What we can all do about climate change

Climate change poses deeply worrying problems but, as Claire Lamont suggests in this Film Competition blog, we are not entirely powerless to deal with themif_Film_Comp_logo_col

“Looking back, I underestimated the risks. The planet and the atmosphere seem to be absorbing less carbon than we expected, and emissions are rising pretty strongly. Some of the effects are coming through more quickly than we thought then.” Lord Stern, Davos 2013

Nicholas Stern’s 2006 report on the likely economic effects of climate change for Britain was decisive. His devastating conclusion – that climate change represented the “greatest market failure” ever seen – was a call to action.

Yet little has changed. Temperatures now stand at 0.6-0.7°C higher than pre-industrial averages, and 2012 was among the ten warmest years on record globally.* Many scientists see an increase in temperatures up to 1.5°C as a key “tipping point”, after which permafrost in Siberia will start to melt at speed, releasing a massive load of carbon dioxide into the atmosphere.**

Such statistics paint a bleak picture. Climate change is a huge, complex issue – so massive that it can paralyse us and make us feel helpless. What can we as individuals do to make a difference in a global crisis?

Don’t give up. There are things we can all get involved in, from personal actions to campaigning and getting our voice heard.

Inspiring campaigns

The great thing about being involved in a campaign is getting to know a community of people who care about an issue as much as you do – so if you’re feeling overwhelmed, others will be around to pick you up again.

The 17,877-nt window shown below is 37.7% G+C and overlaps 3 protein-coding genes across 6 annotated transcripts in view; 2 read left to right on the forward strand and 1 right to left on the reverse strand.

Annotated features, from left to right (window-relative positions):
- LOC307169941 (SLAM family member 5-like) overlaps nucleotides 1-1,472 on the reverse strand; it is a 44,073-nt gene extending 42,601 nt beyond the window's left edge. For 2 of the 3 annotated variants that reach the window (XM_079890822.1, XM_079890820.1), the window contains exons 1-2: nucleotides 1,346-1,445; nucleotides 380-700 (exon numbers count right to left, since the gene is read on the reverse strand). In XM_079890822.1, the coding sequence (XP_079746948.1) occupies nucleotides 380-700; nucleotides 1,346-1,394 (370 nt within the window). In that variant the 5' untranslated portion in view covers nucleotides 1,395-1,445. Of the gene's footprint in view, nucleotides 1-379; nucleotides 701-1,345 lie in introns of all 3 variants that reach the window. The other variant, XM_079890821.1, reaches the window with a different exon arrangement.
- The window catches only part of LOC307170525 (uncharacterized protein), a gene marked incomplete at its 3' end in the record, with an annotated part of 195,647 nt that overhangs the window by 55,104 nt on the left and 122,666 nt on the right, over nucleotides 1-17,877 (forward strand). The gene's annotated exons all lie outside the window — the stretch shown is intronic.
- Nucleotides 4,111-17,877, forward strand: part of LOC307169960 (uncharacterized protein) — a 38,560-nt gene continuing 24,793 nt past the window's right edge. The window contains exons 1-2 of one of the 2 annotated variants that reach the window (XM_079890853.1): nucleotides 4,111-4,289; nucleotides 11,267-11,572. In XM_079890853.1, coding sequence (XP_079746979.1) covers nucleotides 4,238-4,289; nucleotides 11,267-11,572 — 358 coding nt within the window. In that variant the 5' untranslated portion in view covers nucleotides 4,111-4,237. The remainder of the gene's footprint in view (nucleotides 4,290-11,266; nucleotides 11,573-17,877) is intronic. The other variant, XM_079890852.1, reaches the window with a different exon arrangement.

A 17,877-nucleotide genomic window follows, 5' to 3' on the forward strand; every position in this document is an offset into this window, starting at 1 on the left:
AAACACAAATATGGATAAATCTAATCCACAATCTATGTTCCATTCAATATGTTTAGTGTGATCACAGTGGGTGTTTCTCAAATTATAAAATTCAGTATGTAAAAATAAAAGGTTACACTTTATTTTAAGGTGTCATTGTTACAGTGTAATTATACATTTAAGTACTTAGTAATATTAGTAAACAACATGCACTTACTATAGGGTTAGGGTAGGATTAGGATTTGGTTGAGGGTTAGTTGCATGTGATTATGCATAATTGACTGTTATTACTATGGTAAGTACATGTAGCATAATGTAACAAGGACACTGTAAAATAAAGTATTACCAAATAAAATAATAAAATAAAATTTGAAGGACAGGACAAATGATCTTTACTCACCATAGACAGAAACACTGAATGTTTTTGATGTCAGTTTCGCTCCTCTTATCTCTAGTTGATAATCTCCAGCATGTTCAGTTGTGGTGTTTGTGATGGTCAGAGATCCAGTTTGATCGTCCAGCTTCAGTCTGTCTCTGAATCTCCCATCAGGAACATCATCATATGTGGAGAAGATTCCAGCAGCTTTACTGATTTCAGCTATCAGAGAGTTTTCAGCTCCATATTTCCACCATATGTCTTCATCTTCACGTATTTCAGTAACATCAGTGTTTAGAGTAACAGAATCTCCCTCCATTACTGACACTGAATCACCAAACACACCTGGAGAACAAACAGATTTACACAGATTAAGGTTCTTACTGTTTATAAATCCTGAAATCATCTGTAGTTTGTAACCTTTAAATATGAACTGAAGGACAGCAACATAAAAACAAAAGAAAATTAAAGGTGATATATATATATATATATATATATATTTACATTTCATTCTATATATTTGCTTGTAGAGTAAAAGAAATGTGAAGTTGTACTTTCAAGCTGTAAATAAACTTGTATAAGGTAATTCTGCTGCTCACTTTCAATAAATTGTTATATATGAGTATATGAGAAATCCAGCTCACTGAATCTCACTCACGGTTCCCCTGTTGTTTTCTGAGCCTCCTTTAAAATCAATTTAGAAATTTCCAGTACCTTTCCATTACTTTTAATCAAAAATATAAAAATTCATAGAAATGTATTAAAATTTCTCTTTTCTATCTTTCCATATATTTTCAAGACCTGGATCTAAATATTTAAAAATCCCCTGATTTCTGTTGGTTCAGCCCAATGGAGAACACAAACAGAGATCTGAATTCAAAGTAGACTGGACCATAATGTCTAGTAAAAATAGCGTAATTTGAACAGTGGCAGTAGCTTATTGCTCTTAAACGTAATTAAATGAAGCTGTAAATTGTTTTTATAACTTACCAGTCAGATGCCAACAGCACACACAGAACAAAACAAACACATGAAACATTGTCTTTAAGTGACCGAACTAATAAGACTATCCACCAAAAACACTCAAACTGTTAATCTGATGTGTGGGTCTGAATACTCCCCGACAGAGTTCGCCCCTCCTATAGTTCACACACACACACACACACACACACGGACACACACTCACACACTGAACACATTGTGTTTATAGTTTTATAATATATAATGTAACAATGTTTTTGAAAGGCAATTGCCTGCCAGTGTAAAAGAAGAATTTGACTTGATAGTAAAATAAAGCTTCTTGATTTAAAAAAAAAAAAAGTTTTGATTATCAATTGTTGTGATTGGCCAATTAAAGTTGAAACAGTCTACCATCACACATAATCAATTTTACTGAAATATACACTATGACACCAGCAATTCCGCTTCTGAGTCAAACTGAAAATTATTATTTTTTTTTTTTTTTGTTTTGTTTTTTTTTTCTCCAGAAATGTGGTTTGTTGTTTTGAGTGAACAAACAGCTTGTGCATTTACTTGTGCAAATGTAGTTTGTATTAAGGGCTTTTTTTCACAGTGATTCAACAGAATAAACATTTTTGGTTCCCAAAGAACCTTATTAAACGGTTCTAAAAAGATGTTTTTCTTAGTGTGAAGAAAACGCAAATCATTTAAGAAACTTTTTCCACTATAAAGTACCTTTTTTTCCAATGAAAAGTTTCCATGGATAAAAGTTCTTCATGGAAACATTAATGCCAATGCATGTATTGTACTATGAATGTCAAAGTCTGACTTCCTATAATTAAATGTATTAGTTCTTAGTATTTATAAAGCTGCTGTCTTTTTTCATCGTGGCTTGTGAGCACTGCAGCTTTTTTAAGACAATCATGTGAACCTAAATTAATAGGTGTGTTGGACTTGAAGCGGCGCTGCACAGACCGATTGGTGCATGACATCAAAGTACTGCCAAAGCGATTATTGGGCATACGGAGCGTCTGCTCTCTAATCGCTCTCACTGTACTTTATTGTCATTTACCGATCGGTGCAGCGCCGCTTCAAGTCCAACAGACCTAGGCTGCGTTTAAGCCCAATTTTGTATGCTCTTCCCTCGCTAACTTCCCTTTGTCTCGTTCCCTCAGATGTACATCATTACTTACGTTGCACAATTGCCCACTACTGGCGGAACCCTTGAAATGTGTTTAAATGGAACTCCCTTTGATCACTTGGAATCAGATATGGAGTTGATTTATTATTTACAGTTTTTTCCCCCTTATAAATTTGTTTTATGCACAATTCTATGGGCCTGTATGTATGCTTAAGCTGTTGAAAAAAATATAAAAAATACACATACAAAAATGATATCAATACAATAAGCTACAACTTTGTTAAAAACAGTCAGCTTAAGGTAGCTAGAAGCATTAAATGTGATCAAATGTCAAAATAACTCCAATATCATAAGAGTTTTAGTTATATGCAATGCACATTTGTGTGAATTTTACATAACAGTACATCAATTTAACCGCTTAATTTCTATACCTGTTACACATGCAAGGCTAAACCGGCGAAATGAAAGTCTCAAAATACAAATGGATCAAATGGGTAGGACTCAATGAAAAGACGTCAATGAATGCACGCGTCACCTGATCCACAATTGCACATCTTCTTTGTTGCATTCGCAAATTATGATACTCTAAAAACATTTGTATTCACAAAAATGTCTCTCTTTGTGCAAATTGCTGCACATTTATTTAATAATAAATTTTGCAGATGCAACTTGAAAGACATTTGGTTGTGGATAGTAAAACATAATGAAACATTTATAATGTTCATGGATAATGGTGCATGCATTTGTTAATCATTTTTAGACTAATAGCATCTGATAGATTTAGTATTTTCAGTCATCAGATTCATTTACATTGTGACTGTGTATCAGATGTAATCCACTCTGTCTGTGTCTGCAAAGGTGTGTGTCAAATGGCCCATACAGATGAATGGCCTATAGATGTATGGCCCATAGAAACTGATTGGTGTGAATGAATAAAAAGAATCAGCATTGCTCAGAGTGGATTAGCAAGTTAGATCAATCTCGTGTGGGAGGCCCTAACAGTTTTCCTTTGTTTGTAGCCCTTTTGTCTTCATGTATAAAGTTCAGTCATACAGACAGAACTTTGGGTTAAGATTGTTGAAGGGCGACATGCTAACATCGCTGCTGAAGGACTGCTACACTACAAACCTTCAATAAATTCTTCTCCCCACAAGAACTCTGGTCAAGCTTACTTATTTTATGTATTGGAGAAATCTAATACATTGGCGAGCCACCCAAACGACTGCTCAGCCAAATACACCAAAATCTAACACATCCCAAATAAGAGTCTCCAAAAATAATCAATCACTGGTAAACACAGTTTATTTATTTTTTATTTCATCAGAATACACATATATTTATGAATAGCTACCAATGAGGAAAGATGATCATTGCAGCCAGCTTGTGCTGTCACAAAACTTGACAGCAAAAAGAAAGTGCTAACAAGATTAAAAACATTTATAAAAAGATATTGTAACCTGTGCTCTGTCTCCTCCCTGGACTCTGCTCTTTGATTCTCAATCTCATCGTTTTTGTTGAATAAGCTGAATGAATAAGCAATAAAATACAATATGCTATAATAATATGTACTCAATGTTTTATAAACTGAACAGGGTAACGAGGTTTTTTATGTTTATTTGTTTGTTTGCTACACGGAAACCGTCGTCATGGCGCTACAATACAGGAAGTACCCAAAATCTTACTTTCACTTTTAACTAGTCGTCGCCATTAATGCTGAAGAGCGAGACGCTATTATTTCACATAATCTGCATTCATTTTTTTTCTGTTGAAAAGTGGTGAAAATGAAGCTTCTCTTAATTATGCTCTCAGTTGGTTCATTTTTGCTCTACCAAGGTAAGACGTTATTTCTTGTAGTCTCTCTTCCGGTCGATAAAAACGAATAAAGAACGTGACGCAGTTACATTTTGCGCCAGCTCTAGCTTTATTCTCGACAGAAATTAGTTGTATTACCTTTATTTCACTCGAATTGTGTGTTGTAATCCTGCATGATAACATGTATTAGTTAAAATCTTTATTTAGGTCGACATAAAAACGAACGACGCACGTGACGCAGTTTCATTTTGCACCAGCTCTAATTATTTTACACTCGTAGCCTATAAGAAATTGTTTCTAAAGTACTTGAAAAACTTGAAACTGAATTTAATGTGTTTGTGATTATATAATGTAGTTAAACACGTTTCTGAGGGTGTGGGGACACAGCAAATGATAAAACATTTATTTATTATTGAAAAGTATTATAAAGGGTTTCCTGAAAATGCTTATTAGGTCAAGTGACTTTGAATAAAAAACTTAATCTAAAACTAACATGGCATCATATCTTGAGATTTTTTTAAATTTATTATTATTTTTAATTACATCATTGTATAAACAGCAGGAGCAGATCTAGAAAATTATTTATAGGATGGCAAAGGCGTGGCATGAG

Here are some ideas to help you make a difference:

350.org: This is Bill McKibben’s global climate change campaign – 350ppm (parts per million) refers to the safe amount of CO2 in the earth’s atmosphere (we’re currently at 392ppm, and climbing.) Get involved in global actions, on- and offline, to raise awareness about climate change. http://350.org/en

100 months campaign: Coordinated by a coalition of environmental and development NGOs as well as ethical businesses, this campaign was launched in 2008 to highlight the 100 months left to save the climate. With 45 months to go, get over to the website to learn how you can get involved and halt climate change. http://onehundredmonths.org/

Personal change

We all know the basics: drive less, fly less, take the train; eat less meat, and throw away less waste, either by recycling or using less in the first place. But it can be hard to take the first steps in cutting your carbon footprint, and the range of changes we all need to make can seem overwhelming.

Why not start off by committing to just one change for a month? For example, you could have a low-meat month where you limit your meat consumption to once or twice a week. Or you could try cycling to work two days a week instead of taking the bus. Once those incremental changes become habit, you can start to look at other things in your life – and before you know it, you’ve made a big change through small, everyday actions.

Getting the message out there

If you’ve got something to say about the environment and climate change, why not make a short film for our film competition? You could win cash prizes and work experience at the Guardian or a top London production studio. We want to hear about your experiences as a young person in Britain. How do you feel about climate change and the environment, and how do you see your future?

For more information on how to get involved, check out the website: www.if.org.uk/filmcompetition